Seasonal influenza is responsible for a large disease and economic burden. Despite the expanding recommendation of influenza vaccination, influenza has continued to be a major public health concern in the United States (U.S.). To evaluate influenza prevention strategies it is important that policy makers have current estimates of the economic burden of influenza.
To provide an updated estimate of the average annual economic burden of seasonal influenza in the U.S. population in the presence of vaccination efforts.
We evaluated estimates of age-specific influenza-attributable outcomes (ill-non medically attended, office-based outpatient visit, emergency department visits, hospitalizations and death) and associated productivity loss. Health outcome rates were applied to the 2015 U.S. population and multiplied by the relevant estimated unit costs for each outcome. We evaluated both direct healthcare costs and indirect costs (absenteeism from paid employment) reporting results from both a healthcare system and societal perspective. Results were presented in five age groups (<5 years, 5-17 years, 18-49 years, 50-64 years and ≥65 years of age).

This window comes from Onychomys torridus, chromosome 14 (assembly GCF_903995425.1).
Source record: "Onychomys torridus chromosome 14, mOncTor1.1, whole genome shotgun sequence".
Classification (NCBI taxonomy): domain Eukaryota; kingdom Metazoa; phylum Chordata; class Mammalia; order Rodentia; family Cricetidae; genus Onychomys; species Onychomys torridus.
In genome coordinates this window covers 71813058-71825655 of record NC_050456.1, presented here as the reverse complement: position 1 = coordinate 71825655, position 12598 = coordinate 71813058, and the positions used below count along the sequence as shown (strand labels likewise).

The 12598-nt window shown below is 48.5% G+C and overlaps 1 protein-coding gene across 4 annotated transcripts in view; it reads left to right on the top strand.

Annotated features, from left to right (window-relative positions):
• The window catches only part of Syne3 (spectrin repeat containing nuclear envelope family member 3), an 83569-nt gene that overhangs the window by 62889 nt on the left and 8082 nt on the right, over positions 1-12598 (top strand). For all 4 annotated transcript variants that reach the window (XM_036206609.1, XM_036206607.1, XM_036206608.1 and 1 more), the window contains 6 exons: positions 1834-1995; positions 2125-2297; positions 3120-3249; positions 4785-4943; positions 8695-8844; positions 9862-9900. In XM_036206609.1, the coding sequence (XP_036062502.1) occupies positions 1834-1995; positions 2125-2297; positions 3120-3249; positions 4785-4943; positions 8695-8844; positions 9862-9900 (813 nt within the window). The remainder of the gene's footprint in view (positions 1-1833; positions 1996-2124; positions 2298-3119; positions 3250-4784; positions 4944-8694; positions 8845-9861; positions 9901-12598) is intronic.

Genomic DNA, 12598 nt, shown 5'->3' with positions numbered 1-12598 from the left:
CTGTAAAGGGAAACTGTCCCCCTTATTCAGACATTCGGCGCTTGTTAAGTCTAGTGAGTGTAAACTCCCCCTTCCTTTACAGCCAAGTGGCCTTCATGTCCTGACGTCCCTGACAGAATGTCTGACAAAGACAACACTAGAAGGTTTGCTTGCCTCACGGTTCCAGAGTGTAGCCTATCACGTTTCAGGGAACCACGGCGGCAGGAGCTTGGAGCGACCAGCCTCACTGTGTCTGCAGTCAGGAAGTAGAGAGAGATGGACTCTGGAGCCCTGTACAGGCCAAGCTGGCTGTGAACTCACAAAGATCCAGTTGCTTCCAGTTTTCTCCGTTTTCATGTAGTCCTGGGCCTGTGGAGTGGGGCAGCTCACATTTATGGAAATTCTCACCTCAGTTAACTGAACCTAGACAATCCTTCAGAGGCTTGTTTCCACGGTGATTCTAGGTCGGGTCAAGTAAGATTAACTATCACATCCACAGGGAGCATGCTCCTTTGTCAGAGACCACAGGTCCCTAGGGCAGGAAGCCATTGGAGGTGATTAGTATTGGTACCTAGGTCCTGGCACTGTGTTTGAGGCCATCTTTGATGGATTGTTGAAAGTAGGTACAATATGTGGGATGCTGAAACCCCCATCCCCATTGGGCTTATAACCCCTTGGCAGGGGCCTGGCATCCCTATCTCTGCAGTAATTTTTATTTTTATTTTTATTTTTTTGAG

The estimated average annual total economic burden of influenza to the healthcare system and society was $11.2 billion ($6.3-$25.3 billion). Direct medical costs were estimated to be $3.2 billion ($1.5-$11.7 billion) and indirect costs $8.0 billion ($4.8-$13.6 billion). These total costs were based on the estimated average numbers of (1) ill-non medically attended patients (21.6 million), (2) office-based outpatient visits (3.7 million), (3) emergency department visit (0.65 million) (4) hospitalizations (247.0 thousand), (5) deaths (36.3 thousand) and (6) days of productivity lost (20.1 million).
This study provides an updated estimate of the total economic burden of influenza in the U.S. Although we found a lower total cost than previously estimated, our results confirm that influenza is responsible for a substantial economic burden in the U.S.